Best Ways to Get Rid of Rust Stains

Rust is the oxidization of metal–most often iron and, in the case of Lady Liberty here, copper. Rust stains come from a multitude of sources, and they occur in almost as many places. The main problem is that rust then gets rubbed, dropped, or scraped onto something else creating a stain. Some of the most common places for rust stains to occur are on clothing, carpets, upholstery, concrete, tubs, sinks, showers, and occasionally, stainless steel surfaces. There are a variety of ways to get rid of these rust stains.

The first thing you should do is find out which of the five sections below best describes your current rust stain. Within each of the sections, there are multiple ways to get rid of that particular stain. You may end up trying more than one before you actually remove your rust stain (each step will weaken the stain just a bit), but hopefully, you won’t have to try them all. At the bottom of the page you’ll find some information about active ingredients in commercial rust stain removers.

Best Steps to Getting Rid of Rust Stains

Clothes on a clotheslineRemoving rust stains from clothing and fabric. There are three things you can try to remove rust stains from clothing or other fabrics.

The first is a combination of lemon juice and salt. Lay your clothing out flat, and pile salt over the stain. Then, pour some lemon juice onto the salt until it’s saturated. Let that sit for 30 minutes before you rinse it. Some people leave it out in the sun for 30 minutes, but be careful because citric acid can bleach fabric.

The second thing you can try is plain white vinegar. Soak the stain in vinegar for a few minutes, then rinse it with water.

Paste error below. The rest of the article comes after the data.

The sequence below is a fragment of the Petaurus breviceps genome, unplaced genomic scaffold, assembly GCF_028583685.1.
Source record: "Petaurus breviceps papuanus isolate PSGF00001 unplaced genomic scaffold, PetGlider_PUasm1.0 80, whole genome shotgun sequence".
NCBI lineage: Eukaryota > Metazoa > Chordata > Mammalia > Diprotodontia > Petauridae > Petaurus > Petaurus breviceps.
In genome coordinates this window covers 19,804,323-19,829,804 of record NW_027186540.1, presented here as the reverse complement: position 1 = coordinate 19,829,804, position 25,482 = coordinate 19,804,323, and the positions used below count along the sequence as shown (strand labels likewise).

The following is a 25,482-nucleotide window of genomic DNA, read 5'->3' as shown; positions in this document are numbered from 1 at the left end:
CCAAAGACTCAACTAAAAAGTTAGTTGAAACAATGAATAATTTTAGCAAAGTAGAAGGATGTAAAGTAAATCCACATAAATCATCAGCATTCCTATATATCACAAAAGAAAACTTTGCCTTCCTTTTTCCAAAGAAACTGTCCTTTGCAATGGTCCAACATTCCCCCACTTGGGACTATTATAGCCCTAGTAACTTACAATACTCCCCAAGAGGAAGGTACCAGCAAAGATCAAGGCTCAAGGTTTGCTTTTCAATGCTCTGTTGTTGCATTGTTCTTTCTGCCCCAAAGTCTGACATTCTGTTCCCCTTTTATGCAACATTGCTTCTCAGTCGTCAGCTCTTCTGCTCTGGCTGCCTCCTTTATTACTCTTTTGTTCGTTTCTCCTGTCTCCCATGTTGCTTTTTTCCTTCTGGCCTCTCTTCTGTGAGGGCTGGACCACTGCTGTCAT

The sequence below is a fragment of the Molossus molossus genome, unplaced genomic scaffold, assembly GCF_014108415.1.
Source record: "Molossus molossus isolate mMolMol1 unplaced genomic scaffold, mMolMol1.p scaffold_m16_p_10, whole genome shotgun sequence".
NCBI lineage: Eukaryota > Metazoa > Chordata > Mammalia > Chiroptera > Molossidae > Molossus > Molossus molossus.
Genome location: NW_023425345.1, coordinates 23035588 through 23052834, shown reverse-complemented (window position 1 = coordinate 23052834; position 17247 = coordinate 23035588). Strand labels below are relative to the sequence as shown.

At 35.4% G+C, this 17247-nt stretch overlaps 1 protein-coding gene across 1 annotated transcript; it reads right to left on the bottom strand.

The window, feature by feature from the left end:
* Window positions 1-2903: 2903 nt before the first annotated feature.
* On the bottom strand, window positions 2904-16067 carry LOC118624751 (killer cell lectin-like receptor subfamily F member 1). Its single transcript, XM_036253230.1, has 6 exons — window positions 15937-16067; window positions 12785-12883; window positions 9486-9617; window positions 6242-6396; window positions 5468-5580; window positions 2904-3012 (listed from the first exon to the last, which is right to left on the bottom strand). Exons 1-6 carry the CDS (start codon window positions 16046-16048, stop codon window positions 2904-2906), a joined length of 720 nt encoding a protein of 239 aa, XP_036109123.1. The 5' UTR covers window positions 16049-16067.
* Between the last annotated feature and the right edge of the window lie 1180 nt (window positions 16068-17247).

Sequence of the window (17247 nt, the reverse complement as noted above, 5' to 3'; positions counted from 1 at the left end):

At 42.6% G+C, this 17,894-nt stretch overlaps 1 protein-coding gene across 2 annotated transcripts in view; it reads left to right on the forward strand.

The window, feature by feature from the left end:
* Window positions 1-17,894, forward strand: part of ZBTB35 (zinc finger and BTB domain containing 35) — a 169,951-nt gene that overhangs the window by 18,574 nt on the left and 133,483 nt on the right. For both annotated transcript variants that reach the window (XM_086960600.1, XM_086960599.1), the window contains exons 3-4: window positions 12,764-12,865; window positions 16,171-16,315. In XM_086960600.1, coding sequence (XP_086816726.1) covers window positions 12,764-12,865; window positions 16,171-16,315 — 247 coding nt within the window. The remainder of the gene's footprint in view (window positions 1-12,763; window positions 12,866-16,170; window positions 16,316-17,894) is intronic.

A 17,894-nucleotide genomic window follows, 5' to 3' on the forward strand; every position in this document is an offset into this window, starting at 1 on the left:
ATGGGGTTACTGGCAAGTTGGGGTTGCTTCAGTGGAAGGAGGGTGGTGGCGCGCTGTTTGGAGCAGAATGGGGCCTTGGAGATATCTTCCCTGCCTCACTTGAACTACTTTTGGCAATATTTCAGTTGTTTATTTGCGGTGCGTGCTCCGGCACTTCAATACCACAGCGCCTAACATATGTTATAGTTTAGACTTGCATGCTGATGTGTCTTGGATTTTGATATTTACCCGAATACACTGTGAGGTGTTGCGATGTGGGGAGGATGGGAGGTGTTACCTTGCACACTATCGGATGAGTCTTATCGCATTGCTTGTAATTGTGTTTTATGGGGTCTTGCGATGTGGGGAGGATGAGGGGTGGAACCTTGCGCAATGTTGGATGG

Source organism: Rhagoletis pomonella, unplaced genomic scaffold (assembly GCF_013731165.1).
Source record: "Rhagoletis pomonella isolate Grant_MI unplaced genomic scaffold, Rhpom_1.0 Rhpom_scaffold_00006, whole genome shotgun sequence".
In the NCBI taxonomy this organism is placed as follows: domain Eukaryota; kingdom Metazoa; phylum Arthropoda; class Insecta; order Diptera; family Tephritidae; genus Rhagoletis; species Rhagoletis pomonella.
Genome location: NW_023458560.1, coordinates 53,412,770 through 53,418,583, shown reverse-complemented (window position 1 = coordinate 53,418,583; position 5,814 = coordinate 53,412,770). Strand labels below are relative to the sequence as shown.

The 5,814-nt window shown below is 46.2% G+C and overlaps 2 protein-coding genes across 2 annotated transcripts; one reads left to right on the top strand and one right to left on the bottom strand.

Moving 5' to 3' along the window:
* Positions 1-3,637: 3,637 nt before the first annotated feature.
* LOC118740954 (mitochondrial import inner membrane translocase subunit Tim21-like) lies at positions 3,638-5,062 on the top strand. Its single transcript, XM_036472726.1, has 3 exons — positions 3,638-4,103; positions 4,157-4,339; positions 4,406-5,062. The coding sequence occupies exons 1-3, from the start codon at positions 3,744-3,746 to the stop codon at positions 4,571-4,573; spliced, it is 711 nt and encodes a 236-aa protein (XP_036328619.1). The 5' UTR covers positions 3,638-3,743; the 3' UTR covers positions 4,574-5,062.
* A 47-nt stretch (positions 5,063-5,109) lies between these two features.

Third, since chlorine bleach will set a rust stain, try a little hydrogen peroxide and cream of tartar. Make a paste, and spread it over the rust stain. This one can only be used with rust stains on white clothing. Whatever you do, don’t put anything in the dryer until you have removed the rust stain; drying might set it.

Steam cleaning vacuumGetting rid of rust stains on upholstery and carpet. A steam cleaner is a good way to remove stains of all kinds, and many cleaners offer special detergents that can be used to remove rust stains. You could check out this multipurpose handheld cleaner from Comforday at Amazon if you wanted to try it for smaller stains. There are other commercial rust stain removers, but they can be rather harsh. I would try a cheaper and less caustic option before reaching for the industrial strength stuff. Applied to the stain, a paste made from salt and lemon juice should take care of it just as well. Be warned that the citric acid in lemon juice can bleach colored fabrics and upholstery, so test it on an unexposed portion first, for example, under the sofa. After applying the paste, let it sit for a couple of hours before vacuuming. Reapply and repeat as necessary.

Rust stains on concreteHow to remove rust stains from concrete. Because concrete is usually found in moist spots like the garage or basement, it’s a common place for rust stains to occur. If you leave anything metal in contact with concrete, you are almost sure to cause a rust stain. To remove rust stains from concrete, try using hydrogen peroxide (a.k.a. oxygen bleach) mixed with water. Apply to the stain and scrub it with a stiff, non-metal bristle brush. Another substance that works well is Bar Keepers Friend, but make sure you wear gloves when you use this stuff. Three things you will want to avoid when cleaning rust stains on concrete are TSP, chlorine bleach and muriatic acid. These substances are extremely caustic and can be very harmful to you and the world. It just isn’t necessary to put your health in risk when cleaning a rust stain.